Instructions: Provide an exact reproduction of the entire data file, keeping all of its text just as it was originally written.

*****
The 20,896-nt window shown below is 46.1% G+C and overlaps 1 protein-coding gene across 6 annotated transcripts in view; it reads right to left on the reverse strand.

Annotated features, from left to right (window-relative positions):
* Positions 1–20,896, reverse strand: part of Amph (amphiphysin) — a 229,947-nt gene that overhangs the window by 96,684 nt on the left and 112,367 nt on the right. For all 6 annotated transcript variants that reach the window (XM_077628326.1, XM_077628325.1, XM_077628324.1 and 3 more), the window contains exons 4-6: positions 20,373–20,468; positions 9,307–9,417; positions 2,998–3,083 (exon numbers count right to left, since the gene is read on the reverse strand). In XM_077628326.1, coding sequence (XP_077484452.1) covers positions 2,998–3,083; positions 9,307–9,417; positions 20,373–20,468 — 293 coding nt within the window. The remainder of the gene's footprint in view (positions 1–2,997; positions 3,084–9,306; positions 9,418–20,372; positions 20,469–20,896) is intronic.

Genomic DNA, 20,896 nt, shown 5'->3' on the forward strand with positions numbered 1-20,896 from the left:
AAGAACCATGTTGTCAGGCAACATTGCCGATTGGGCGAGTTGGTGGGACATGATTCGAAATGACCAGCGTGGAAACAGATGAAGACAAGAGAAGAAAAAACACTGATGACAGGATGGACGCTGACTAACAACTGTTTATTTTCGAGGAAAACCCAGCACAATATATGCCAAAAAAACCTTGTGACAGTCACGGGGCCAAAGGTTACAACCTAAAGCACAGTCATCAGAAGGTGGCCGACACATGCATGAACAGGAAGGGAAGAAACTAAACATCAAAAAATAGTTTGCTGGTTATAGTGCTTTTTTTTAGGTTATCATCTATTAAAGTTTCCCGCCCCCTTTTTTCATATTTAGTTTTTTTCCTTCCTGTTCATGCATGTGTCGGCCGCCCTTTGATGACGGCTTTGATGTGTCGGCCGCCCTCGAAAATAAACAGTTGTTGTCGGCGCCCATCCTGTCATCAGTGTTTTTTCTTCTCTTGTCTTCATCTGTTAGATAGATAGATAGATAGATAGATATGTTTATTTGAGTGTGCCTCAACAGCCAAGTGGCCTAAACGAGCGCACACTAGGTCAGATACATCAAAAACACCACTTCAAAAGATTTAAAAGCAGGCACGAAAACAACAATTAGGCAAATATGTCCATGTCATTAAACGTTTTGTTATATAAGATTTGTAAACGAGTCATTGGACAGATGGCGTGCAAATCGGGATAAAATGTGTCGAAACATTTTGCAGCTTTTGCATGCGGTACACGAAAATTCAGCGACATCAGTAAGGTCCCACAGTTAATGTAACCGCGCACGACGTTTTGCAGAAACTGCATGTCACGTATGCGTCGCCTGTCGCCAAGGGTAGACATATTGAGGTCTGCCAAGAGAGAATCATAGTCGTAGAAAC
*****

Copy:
The 20,896-nt window shown below is 46.1% G+C and overlaps 1 protein-coding gene across 6 annotated transcripts in view; it reads right to left on the reverse strand.

Annotated features, from left to right (window-relative positions):
* Positions 1–20,896, reverse strand: part of Amph (amphiphysin) — a 229,947-nt gene that overhangs the window by 96,684 nt on the left and 112,367 nt on the right. For all 6 annotated transcript variants that reach the window (XM_077628326.1, XM_077628325.1, XM_077628324.1 and 3 more), the window contains exons 4-6: positions 20,373–20,468; positions 9,307–9,417; positions 2,998–3,083 (exon numbers count right to left, since the gene is read on the reverse strand). In XM_077628326.1, coding sequence (XP_077484452.1) covers positions 2,998–3,083; positions 9,307–9,417; positions 20,373–20,468 — 293 coding nt within the window. The remainder of the gene's footprint in view (positions 1–2,997; positions 3,084–9,306; positions 9,418–20,372; positions 20,469–20,896) is intronic.

Genomic DNA, 20,896 nt, shown 5'->3' on the forward strand with positions numbered 1-20,896 from the left:
AAGAACCATGTTGTCAGGCAACATTGCCGATTGGGCGAGTTGGTGGGACATGATTCGAAATGACCAGCGTGGAAACAGATGAAGACAAGAGAAGAAAAAACACTGATGACAGGATGGACGCTGACTAACAACTGTTTATTTTCGAGGAAAACCCAGCACAATATATGCCAAAAAAACCTTGTGACAGTCACGGGGCCAAAGGTTACAACCTAAAGCACAGTCATCAGAAGGTGGCCGACACATGCATGAACAGGAAGGGAAGAAACTAAACATCAAAAAATAGTTTGCTGGTTATAGTGCTTTTTTTTAGGTTATCATCTATTAAAGTTTCCCGCCCCCTTTTTTCATATTTAGTTTTTTTCCTTCCTGTTCATGCATGTGTCGGCCGCCCTTTGATGACGGCTTTGATGTGTCGGCCGCCCTCGAAAATAAACAGTTGTTGTCGGCGCCCATCCTGTCATCAGTGTTTTTTCTTCTCTTGTCTTCATCTGTTAGATAGATAGATAGATAGATAGATATGTTTATTTGAGTGTGCCTCAACAGCCAAGTGGCCTAAACGAGCGCACACTAGGTCAGATACATCAAAAACACCACTTCAAAAGATTTAAAAGCAGGCACGAAAACAACAATTAGGCAAATATGTCCATGTCATTAAACGTTTTGTTATATAAGATTTGTAAACGAGTCATTGGACAGATGGCGTGCAAATCGGGATAAAATGTGTCGAAACATTTTGCAGCTTTTGCATGCGGTACACGAAAATTCAGCGACATCAGTAAGGTCCCACAGTTAATGTAACCGCGCACGACGTTTTGCAGAAACTGCATGTCACGTATGCGTCGCCTGTCGCCAAGGGTAGACATATTGAGGTCTGCCAAGAGAGAATCATAGTCGTAGAAAC